When a new virus emerges there is always the anxiety for those more vulnerable to infectious diseases, but perhaps this is even more true for pregnant women, who fear not only for their health but also for their unborn children.
Studies performed when the COVID-19 pandemic started found that although pregnant women in China could develop infection with the new virus, the large majority of infected mothers had either mild or non-existent symptoms, and did not become more ill when compared to non-pregnant women of the same age.
As the virus spread the virus developed different mutations resulting in new strain variants, which eventually led to the found association with adverse pregnancy outcomes including severe maternal illness as well as neonatal complications.
It was until April 2021 that it was found in Ireland when 6 sillborn fetuses and one miscarriage occurred in mothes with COVID-19, and then in May 2021 when a population-based study cohort study from England demonstrated an increased risk among pregnant women infected with SARS-CoV-2 for having a fetal death.
In a recently published study involving 12 countries, researchers evaluated the role of the placenta in causing stillbirth and neonatal death following maternal infection with COVID-19. The study appears in the journal Archives of Pathology and Laboratory Medicine.
Study Development and Results
The study was case based retrospective, using clinico-pathological analysis in a group of 44 perinatal specialists from the 12 countries of placental autopsy pathology.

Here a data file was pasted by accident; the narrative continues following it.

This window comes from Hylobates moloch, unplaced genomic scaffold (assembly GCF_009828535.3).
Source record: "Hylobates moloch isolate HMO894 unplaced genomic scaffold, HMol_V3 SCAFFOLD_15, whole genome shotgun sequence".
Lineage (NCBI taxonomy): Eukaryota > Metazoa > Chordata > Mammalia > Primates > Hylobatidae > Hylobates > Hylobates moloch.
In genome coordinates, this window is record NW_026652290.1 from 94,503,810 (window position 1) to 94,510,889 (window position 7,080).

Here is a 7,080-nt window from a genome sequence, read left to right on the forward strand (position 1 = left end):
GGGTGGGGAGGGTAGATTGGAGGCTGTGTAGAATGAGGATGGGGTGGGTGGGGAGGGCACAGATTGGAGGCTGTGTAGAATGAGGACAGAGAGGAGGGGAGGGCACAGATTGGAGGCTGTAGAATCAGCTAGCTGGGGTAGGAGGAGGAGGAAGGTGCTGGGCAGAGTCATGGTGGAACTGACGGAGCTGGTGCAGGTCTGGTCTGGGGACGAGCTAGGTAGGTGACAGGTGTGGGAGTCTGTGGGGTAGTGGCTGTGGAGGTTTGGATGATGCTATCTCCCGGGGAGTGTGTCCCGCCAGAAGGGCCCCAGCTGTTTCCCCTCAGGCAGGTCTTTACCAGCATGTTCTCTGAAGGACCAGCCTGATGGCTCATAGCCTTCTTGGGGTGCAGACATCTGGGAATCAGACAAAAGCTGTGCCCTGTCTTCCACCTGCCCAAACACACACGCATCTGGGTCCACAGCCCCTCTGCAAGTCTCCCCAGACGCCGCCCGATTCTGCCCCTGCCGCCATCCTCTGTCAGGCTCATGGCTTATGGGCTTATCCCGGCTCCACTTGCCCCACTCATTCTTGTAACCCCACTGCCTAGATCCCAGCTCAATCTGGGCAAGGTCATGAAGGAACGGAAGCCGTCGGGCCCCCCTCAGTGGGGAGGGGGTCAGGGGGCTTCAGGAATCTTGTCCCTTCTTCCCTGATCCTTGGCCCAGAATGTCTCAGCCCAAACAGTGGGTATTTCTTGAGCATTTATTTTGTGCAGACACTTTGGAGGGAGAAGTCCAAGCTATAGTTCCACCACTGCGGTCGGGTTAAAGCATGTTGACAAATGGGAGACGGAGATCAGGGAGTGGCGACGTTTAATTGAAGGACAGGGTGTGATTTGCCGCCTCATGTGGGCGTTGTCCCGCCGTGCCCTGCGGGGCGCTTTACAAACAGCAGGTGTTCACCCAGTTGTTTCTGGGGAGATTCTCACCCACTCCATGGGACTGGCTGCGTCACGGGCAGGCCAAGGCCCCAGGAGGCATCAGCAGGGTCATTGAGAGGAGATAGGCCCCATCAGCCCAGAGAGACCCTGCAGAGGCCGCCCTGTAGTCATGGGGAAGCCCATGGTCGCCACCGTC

It included a total of 64 stillborns and 4 neonatal deaths that tested positive for SARS-CoV-19 following delivery to mothers with COVID-19.
According to the study all of the placentas (68 total) had an increased fibrin deposition and villous trophoblast necrosis, and 66 had chronic histiocytic intervillositis. All of the previous findings constitute SARS-CoV-2 placentitis (inflammation of the placenta).
The majority of the autopsies revealed no significant fetal abnormalities, other than intrauterine hypoxia and asphyxia. Four of the stillborns had SARS-CoV-2 infections in internal organs.
Conclusions of the Study
The researchers concluded that the SARS-CoV-2 infection can cause widespread and severe placental destruction, which results in a decreased perfusion and insufficiency of the placenta. These changes are the ones that could be causing the increase in intrauterine and perinatal deaths by causing a fetal hypoxic and ischemic injury, rather than producing fetal abnormalities.
David A. Schwarts, et al. Placental Tissue Destruction and Insufficiency from COVID-19 Causes Stillbirth and Neonatal Death from Hypoxic-Ischemic Injury: A Study of 68 Cases with SARS-CoV-2 Placentitis from 12 Countries. Arch Pathol Lab Med. 2022. doi: 10.5858/arpa.2022-0029-SA